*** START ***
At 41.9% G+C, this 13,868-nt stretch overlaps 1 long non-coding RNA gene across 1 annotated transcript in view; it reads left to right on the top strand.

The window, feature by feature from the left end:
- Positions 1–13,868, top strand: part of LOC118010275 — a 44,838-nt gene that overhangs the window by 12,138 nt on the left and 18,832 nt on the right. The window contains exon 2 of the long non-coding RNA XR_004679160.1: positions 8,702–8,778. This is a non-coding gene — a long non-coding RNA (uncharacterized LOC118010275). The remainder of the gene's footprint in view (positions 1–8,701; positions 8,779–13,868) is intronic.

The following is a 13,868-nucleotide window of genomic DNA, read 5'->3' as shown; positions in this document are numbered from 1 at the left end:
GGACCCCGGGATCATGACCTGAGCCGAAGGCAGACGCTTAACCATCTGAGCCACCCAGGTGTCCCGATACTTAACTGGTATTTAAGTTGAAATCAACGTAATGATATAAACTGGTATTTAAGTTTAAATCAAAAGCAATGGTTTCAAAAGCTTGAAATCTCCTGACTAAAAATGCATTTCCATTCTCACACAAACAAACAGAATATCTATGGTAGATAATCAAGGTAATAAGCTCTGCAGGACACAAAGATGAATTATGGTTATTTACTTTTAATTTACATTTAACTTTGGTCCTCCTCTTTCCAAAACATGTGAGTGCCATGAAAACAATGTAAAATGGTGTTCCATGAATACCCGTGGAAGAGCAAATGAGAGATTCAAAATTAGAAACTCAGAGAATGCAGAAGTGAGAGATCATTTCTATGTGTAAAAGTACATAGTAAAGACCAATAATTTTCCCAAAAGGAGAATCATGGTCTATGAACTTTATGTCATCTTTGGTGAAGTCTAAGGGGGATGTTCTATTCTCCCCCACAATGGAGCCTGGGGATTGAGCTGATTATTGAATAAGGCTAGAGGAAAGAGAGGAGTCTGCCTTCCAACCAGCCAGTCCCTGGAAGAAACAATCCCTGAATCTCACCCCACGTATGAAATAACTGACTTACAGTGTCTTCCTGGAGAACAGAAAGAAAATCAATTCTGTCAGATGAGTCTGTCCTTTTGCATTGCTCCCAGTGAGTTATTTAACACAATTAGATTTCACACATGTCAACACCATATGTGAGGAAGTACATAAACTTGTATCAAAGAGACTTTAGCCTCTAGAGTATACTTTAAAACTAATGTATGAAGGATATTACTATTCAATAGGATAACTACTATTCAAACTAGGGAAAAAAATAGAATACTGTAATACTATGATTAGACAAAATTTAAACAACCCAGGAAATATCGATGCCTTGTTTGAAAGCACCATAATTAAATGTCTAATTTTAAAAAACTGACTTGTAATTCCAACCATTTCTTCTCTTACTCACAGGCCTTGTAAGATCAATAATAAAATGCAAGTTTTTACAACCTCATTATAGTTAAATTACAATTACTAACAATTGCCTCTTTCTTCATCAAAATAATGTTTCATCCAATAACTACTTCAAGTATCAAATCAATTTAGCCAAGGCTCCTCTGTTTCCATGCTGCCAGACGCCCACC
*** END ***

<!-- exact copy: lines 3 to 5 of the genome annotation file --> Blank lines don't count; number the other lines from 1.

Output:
- Positions 1–13,868, top strand: part of LOC118010275 — a 44,838-nt gene that overhangs the window by 12,138 nt on the left and 18,832 nt on the right. The window contains exon 2 of the long non-coding RNA XR_004679160.1: positions 8,702–8,778. This is a non-coding gene — a long non-coding RNA (uncharacterized LOC118010275). The remainder of the gene's footprint in view (positions 1–8,701; positions 8,779–13,868) is intronic.

The following is a 13,868-nucleotide window of genomic DNA, read 5'->3' as shown; positions in this document are numbered from 1 at the left end:
GGACCCCGGGATCATGACCTGAGCCGAAGGCAGACGCTTAACCATCTGAGCCACCCAGGTGTCCCGATACTTAACTGGTATTTAAGTTGAAATCAACGTAATGATATAAACTGGTATTTAAGTTTAAATCAAAAGCAATGGTTTCAAAAGCTTGAAATCTCCTGACTAAAAATGCATTTCCATTCTCACACAAACAAACAGAATATCTATGGTAGATAATCAAGGTAATAAGCTCTGCAGGACACAAAGATGAATTATGGTTATTTACTTTTAATTTACATTTAACTTTGGTCCTCCTCTTTCCAAAACATGTGAGTGCCATGAAAACAATGTAAAATGGTGTTCCATGAATACCCGTGGAAGAGCAAATGAGAGATTCAAAATTAGAAACTCAGAGAATGCAGAAGTGAGAGATCATTTCTATGTGTAAAAGTACATAGTAAAGACCAATAATTTTCCCAAAAGGAGAATCATGGTCTATGAACTTTATGTCATCTTTGGTGAAGTCTAAGGGGGATGTTCTATTCTCCCCCACAATGGAGCCTGGGGATTGAGCTGATTATTGAATAAGGCTAGAGGAAAGAGAGGAGTCTGCCTTCCAACCAGCCAGTCCCTGGAAGAAACAATCCCTGAATCTCACCCCACGTATGAAATAACTGACTTACAGTGTCTTCCTGGAGAACAGAAAGAAAATCAATTCTGTCAGATGAGTCTGTCCTTTTGCATTGCTCCCAGTGAGTTATTTAACACAATTAGATTTCACACATGTCAACACCATATGTGAGGAAGTACATAAACTTGTATCAAAGAGACTTTAGCCTCTAGAGTATACTTTAAAACTAATGTATGAAGGATATTACTATTCAATAGGATAACTACTATTCAAACTAGGGAAAAAAATAGAATACTGTAATACTATGATTAGACAAAATTTAAACAACCCAGGAAATATCGATGCCTTGTTTGAAAGCACCATAATTAAATGTCTAATTTTAAAAAACTGACTTGTAATTCCAACCATTTCTTCTCTTACTCACAGGCCTTGTAAGATCAATAATAAAATGCAAGTTTTTACAACCTCATTATAGTTAAATTACAATTACTAACAATTGCCTCTTTCTTCATCAAAATAATGTTTCATCCAATAACTACTTCAAGTATCAAATCAATTTAGCCAAGGCTCCTCTGTTTCCATGCTGCCAGACGCCCACC